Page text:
The Lincoln Plawg - the blog with footnotes

Politics and law from a British perspective (hence Politics LAW BloG): ''People who like this sort of thing...'' as the Great Man said

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Sunday, March 14, 2004

Medicare lies - another little litmus test

The bald story - reprint of WaPo story - is that Richard Foster
a nonpartisan Health and Human Services official who has been Medicare's chief actuary for nine years

was threatened by senior USG officials not tell Congressional investigators that USG's prescription drugs bill numbers were low [1].

I'm not clear whether any rules were actually broken: laws (if any) governing the impartiality of officials, or rules about misleading Congress. Or whether there is any appetite on the part of Congressional Dems to make a Federal case out of it. (As it were.)

Independent action on the part of the media I suspect we can discount: the it's only a story if they say it is rule can be expected to apply.

On the other hand, we might be pleasantly surprised.

  1. I think the story was broken by Knight Ridder - March 11 and leaked email.


Reprint of a New York Times story has Senate Minority Leader Tom Daschle saying that
An investigation of some kind is clearly warranted. Whether this is criminal or not is a matter that we will certainly want to clarify. If not criminal, it is certainly unethical.

My impression is that Daschle is not exactly Mr Excitement when it comes to leading the charge.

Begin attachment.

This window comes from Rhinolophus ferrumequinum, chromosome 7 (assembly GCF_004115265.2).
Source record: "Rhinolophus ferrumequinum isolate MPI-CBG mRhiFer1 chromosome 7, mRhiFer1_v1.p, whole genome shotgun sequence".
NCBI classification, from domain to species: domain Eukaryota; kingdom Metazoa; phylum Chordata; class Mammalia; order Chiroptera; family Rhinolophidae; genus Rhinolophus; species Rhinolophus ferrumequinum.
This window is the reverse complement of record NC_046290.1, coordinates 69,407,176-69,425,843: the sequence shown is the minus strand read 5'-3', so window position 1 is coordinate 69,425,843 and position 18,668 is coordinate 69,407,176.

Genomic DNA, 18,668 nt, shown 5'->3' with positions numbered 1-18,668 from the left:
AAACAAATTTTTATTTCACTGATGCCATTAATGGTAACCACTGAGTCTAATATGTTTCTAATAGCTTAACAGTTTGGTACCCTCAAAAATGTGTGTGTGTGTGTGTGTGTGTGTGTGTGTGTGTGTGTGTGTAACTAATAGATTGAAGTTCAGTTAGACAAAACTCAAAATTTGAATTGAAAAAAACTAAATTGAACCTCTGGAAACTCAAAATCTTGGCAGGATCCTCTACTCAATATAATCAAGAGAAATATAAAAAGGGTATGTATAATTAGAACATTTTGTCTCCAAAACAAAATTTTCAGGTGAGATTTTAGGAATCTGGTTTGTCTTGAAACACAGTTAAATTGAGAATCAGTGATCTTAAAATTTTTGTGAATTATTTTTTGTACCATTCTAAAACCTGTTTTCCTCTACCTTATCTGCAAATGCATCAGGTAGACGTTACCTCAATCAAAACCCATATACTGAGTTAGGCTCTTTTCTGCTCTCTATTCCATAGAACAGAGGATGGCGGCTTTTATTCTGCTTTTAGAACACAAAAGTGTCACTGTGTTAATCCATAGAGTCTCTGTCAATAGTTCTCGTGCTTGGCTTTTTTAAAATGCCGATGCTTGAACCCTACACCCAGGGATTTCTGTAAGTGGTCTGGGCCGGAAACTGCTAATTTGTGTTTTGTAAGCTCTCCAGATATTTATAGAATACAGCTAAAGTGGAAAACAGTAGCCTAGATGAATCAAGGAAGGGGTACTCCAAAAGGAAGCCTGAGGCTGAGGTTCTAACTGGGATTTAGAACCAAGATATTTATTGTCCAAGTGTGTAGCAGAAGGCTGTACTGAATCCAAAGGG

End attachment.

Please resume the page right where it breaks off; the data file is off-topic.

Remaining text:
The law on the matter is the Martha Stewart Special - 18 USC 1001. It seems that it's a piece of legislation which, in the context of statements to Congressional investigators, is one that gets brandished a fair amount. Quite how many prosecutions there have been, I'm not sure.


A little ferreting produces a nugget: §1001 formerly used to apply only to
any matter within the jurisdiction of any department or agency of the United States

The Supreme Court decision in Bramblett v US (1955) decided that department referred to the three departments of the Federal government.

The USSC in Hubbard v US (May 15 1995) decided the word referred to departments of the Executive branch only.

The current wording was substituted by PL 104-292.

My guess is that the Hubbard interpretation was a novel one, since, famously, Admiral Poindexter was convicted under §1001: a useful CRS Report Investigative Oversight: An Introduction to the Law, Practice and Procedure of Congressional Inquiry (April 7 1995) states the law as it was before Hubbard overruled Bramblett.

It seems therefore that PL 104-292 restored the scope of §1001 to something approximating what it had been thought to be pre-Hubbard.

What is not immediately apparent is the rights of the minority party in initiating action towards a §1001 prosecution. One would expect that the decision would be be vote within the committee concerned; or else a vote of all the Senate. The Senate Rules do not offer any obvious answer.

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